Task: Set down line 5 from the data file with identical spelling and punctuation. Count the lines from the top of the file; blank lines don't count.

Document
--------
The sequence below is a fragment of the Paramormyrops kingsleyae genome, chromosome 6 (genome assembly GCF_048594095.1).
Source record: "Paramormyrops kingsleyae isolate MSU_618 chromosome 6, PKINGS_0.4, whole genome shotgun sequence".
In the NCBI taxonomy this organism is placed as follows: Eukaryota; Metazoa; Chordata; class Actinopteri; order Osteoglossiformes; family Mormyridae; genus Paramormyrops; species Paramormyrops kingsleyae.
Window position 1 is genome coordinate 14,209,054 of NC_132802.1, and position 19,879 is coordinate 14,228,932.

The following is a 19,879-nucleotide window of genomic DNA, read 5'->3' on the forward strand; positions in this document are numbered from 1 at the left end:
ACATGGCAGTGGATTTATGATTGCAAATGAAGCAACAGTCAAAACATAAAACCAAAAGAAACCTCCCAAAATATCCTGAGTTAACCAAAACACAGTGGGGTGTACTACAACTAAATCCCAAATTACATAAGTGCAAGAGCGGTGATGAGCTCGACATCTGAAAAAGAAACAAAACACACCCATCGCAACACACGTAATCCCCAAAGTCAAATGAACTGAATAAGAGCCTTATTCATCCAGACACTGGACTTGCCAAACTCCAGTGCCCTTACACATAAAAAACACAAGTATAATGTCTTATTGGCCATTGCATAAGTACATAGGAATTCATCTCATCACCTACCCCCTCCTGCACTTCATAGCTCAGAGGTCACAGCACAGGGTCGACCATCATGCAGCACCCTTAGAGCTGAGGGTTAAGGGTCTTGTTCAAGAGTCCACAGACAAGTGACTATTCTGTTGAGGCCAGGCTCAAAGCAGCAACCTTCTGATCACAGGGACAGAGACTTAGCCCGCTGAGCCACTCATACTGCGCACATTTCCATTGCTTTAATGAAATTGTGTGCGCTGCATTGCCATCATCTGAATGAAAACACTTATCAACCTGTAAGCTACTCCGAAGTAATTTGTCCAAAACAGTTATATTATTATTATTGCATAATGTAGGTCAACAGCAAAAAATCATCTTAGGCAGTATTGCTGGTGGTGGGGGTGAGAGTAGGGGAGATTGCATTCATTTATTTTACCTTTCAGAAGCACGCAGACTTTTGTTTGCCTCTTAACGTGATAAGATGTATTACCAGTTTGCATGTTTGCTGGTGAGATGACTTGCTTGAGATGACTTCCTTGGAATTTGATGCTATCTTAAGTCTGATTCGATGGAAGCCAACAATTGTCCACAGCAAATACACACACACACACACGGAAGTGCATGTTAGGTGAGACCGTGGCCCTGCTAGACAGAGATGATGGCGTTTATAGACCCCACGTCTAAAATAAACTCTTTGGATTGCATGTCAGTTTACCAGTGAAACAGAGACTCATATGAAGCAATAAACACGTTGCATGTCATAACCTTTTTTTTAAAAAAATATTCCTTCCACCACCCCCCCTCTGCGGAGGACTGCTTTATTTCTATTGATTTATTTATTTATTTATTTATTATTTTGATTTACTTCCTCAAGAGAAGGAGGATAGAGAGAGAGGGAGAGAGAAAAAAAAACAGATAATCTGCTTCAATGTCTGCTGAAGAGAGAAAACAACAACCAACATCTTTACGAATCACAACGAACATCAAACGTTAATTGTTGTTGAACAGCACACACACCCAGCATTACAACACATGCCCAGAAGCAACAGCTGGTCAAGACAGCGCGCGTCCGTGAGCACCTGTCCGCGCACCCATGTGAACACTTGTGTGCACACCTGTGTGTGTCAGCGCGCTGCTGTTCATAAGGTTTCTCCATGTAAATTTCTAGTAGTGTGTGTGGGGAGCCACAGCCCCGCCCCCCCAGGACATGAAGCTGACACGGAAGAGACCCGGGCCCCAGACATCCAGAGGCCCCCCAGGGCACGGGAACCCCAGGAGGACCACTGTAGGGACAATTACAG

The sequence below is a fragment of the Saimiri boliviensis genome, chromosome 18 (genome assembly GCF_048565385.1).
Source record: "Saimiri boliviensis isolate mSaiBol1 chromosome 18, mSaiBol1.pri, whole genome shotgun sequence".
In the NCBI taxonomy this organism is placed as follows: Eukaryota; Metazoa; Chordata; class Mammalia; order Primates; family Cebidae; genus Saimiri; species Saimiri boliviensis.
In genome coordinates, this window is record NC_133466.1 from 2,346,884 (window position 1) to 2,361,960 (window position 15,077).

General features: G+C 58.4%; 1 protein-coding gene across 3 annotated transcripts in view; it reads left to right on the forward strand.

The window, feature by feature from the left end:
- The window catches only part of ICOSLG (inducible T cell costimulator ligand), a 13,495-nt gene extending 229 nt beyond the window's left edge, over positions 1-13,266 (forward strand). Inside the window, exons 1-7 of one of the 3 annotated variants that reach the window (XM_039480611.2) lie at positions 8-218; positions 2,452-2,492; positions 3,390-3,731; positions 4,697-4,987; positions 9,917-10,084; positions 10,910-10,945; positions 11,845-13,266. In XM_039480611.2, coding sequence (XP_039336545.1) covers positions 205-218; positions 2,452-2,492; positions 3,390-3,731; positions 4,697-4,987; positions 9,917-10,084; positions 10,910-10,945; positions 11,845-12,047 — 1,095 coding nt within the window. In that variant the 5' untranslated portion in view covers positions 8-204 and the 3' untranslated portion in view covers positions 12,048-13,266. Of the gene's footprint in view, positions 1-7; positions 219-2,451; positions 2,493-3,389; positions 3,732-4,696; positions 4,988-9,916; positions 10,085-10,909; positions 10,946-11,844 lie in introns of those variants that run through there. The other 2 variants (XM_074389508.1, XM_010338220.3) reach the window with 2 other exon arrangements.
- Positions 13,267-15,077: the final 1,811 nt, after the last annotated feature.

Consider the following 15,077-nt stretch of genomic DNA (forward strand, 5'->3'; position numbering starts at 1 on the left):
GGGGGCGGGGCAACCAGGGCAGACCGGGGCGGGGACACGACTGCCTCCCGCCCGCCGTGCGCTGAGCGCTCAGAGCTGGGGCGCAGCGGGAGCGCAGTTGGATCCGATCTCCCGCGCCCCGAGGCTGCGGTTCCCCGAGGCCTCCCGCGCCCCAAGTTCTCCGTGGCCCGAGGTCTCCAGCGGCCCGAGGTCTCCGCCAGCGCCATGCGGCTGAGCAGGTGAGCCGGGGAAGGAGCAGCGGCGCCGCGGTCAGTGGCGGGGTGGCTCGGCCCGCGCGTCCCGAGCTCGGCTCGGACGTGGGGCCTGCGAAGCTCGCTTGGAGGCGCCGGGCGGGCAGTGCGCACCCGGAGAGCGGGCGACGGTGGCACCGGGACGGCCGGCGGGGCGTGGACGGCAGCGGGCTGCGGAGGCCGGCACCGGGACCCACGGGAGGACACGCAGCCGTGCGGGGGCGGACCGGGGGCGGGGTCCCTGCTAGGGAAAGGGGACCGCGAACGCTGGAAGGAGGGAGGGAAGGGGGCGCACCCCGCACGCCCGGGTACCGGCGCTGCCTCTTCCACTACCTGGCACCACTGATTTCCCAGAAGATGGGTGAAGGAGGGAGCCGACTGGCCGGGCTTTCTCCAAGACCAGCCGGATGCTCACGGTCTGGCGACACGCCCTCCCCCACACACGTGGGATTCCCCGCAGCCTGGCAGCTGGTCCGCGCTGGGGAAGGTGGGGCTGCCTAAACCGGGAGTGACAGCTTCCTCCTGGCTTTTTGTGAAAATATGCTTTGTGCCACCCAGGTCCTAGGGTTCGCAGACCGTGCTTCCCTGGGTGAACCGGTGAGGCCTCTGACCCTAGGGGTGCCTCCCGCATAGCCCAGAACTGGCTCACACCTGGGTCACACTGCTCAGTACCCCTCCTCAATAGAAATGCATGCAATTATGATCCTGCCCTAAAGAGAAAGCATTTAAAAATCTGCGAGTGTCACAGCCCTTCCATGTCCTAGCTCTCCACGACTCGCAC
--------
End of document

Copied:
The following is a 19,879-nucleotide window of genomic DNA, read 5'->3' on the forward strand; positions in this document are numbered from 1 at the left end: